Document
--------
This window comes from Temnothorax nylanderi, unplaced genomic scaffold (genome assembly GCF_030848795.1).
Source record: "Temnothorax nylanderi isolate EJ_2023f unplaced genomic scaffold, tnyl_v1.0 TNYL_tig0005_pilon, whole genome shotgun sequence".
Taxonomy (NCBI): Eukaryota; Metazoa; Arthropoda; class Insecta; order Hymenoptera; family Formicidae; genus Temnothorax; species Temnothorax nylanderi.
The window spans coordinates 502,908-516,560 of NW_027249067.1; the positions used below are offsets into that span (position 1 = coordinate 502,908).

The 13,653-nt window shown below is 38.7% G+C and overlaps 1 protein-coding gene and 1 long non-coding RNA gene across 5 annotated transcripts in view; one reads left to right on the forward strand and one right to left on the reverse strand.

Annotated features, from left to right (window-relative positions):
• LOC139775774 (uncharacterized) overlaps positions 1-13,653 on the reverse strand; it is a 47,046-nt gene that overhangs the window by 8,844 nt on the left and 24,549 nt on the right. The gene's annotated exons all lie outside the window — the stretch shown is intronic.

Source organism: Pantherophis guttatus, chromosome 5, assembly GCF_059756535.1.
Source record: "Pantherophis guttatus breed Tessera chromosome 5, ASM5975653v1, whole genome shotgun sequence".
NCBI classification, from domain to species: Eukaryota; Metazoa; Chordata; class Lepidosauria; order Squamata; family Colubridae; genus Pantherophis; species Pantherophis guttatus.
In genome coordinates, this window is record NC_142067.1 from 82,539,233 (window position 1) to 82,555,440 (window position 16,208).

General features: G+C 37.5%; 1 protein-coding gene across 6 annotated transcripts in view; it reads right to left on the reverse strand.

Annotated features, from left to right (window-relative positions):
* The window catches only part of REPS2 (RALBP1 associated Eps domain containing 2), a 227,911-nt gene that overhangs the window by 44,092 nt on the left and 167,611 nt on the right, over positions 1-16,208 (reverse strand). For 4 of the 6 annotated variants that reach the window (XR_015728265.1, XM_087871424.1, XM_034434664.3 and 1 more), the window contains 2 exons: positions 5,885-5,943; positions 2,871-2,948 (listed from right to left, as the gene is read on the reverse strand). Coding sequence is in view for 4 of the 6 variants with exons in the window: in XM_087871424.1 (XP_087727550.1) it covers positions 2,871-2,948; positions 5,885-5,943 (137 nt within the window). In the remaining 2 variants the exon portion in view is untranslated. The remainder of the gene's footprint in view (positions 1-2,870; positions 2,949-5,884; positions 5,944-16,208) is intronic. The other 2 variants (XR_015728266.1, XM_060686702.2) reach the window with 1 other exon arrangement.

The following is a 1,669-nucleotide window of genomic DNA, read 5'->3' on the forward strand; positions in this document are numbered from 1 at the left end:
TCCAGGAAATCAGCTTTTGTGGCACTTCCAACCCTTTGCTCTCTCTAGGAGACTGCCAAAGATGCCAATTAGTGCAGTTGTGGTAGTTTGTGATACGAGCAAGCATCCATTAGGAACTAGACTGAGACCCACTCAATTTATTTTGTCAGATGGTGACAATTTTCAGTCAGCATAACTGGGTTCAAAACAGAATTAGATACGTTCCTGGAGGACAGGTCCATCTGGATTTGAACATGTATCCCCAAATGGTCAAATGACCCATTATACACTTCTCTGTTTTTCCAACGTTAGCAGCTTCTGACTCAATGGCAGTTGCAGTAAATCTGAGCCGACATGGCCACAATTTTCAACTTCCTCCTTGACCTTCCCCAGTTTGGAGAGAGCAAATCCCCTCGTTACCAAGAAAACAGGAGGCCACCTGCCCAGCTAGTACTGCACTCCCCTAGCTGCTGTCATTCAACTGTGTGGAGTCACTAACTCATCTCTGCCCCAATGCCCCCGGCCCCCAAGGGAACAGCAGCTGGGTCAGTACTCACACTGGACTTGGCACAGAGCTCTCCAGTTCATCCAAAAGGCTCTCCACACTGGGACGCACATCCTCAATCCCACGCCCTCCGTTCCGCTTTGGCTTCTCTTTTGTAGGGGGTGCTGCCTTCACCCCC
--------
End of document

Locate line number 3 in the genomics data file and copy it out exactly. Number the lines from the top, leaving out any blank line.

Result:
Taxonomy (NCBI): Eukaryota; Metazoa; Arthropoda; class Insecta; order Hymenoptera; family Formicidae; genus Temnothorax; species Temnothorax nylanderi.